Whenever they see me pull out my tennis racket, Clara and Kate slink sulkily into bed. They know this outing won’t include them.
Tennis is a rare carryover sport from my youth. No more backyard kickball, no field hockey, no rugby, no lacrosse, no lung-ravaging wind sprints. I love tennis for the hand-eye challenge, the competition, the focus, the overhead smashes, and the running without realizing I’m doing it.
Just as essential, though, is its social value. On an indoor court with no sun to worry about, switching sides on the odd game hardly matters, but it matters as connection time. We chat, tell stories, laugh, catch up, hear about friends, and sometimes tap into the lighthearted silliness of youth.
“Good eye!” I called to my partner who let a ball fly out. For a while I couldn’t stop chanting an old cheer from Nellie’s softball days. “G-double-O-D-E-Y-E good eye—good eye good eye way to watch!” I don’t think my friends appreciated it as much as I did.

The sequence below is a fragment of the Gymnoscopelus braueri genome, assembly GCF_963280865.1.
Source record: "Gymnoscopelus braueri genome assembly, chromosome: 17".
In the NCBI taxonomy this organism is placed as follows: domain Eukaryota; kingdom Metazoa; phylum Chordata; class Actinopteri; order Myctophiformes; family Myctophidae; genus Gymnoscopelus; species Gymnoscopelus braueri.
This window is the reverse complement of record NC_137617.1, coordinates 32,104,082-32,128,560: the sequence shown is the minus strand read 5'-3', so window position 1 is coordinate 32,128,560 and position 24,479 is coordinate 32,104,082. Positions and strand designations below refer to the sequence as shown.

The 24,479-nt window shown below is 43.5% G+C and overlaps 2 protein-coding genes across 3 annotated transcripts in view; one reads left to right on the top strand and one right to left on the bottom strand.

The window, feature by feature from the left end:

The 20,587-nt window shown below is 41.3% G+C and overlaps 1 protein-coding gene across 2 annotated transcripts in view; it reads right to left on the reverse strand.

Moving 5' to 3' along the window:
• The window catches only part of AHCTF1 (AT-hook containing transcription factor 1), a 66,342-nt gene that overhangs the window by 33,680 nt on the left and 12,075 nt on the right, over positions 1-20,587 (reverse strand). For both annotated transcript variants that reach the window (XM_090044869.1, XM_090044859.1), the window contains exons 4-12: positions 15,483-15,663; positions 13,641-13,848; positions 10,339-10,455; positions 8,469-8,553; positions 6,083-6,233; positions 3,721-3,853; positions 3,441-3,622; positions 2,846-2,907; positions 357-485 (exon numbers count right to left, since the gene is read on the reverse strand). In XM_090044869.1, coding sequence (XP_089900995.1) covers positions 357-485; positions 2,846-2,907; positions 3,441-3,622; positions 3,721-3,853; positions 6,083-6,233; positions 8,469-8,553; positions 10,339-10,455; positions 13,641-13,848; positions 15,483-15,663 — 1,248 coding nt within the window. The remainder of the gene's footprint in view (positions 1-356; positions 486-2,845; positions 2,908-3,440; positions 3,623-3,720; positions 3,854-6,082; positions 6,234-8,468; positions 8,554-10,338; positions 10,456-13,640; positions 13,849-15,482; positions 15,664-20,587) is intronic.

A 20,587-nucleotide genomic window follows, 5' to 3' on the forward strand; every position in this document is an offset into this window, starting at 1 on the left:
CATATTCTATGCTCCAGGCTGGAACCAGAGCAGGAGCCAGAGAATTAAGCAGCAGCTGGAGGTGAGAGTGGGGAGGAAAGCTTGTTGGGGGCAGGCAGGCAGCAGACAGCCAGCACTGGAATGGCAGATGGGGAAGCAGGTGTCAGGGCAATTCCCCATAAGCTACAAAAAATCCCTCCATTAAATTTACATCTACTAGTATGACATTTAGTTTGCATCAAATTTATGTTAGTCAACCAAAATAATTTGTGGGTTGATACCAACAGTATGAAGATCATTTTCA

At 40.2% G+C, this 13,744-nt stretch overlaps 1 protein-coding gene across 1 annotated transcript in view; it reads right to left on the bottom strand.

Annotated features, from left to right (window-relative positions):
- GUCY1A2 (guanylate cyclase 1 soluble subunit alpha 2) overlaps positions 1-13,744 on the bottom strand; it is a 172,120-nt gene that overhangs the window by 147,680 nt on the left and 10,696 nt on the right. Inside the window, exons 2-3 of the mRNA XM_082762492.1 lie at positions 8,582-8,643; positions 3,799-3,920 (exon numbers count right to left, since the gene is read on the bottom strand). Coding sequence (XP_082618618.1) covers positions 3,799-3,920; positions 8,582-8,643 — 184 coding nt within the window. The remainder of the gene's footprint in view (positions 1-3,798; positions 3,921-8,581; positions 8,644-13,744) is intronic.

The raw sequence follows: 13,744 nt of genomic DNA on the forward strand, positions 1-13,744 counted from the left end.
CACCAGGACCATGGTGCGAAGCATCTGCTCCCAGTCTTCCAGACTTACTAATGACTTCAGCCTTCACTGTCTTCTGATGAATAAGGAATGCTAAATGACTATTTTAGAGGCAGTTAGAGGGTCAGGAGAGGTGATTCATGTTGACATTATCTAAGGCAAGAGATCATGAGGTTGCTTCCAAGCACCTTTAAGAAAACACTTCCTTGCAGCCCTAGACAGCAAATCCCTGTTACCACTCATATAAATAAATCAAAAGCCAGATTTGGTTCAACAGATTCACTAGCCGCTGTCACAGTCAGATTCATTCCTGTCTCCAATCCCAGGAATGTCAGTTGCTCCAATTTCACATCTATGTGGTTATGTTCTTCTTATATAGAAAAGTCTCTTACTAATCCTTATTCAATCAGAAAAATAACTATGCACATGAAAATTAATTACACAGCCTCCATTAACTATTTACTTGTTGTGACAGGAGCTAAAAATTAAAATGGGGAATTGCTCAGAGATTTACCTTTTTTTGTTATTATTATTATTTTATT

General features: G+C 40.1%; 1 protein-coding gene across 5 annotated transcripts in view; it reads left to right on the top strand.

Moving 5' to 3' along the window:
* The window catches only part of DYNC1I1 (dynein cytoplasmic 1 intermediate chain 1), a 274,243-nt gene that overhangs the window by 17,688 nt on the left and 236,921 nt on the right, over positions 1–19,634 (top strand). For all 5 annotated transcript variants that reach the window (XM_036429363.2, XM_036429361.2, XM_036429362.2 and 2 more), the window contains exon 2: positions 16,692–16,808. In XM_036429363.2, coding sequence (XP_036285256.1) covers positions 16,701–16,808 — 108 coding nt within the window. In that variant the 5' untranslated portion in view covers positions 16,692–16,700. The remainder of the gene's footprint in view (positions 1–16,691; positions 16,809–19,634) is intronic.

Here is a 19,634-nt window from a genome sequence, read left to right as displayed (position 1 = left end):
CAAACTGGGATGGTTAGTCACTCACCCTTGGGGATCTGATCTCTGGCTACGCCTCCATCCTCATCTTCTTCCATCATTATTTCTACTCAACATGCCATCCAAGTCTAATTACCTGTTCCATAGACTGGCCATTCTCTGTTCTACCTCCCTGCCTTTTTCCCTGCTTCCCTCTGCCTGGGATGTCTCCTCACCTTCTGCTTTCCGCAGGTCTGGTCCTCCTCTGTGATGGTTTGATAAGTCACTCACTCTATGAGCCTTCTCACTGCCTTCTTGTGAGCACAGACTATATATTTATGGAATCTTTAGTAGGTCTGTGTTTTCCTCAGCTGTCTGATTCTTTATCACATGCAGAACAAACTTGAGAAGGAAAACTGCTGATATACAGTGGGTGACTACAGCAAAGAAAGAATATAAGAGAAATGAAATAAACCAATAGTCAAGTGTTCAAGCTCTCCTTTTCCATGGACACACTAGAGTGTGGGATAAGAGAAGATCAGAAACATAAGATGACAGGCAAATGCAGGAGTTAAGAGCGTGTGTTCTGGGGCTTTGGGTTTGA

My 60th year in 60,000 words
Day 156: 169 words, TOTAL = 25,415; 34,585 remaining
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Robin Clifford Wood is an award-winning author, poet, and writing teacher. She lives in central Maine with her husband, loves to be outdoors, and enjoys ever-expanding horizons through her children, grandchildren, and granddogs.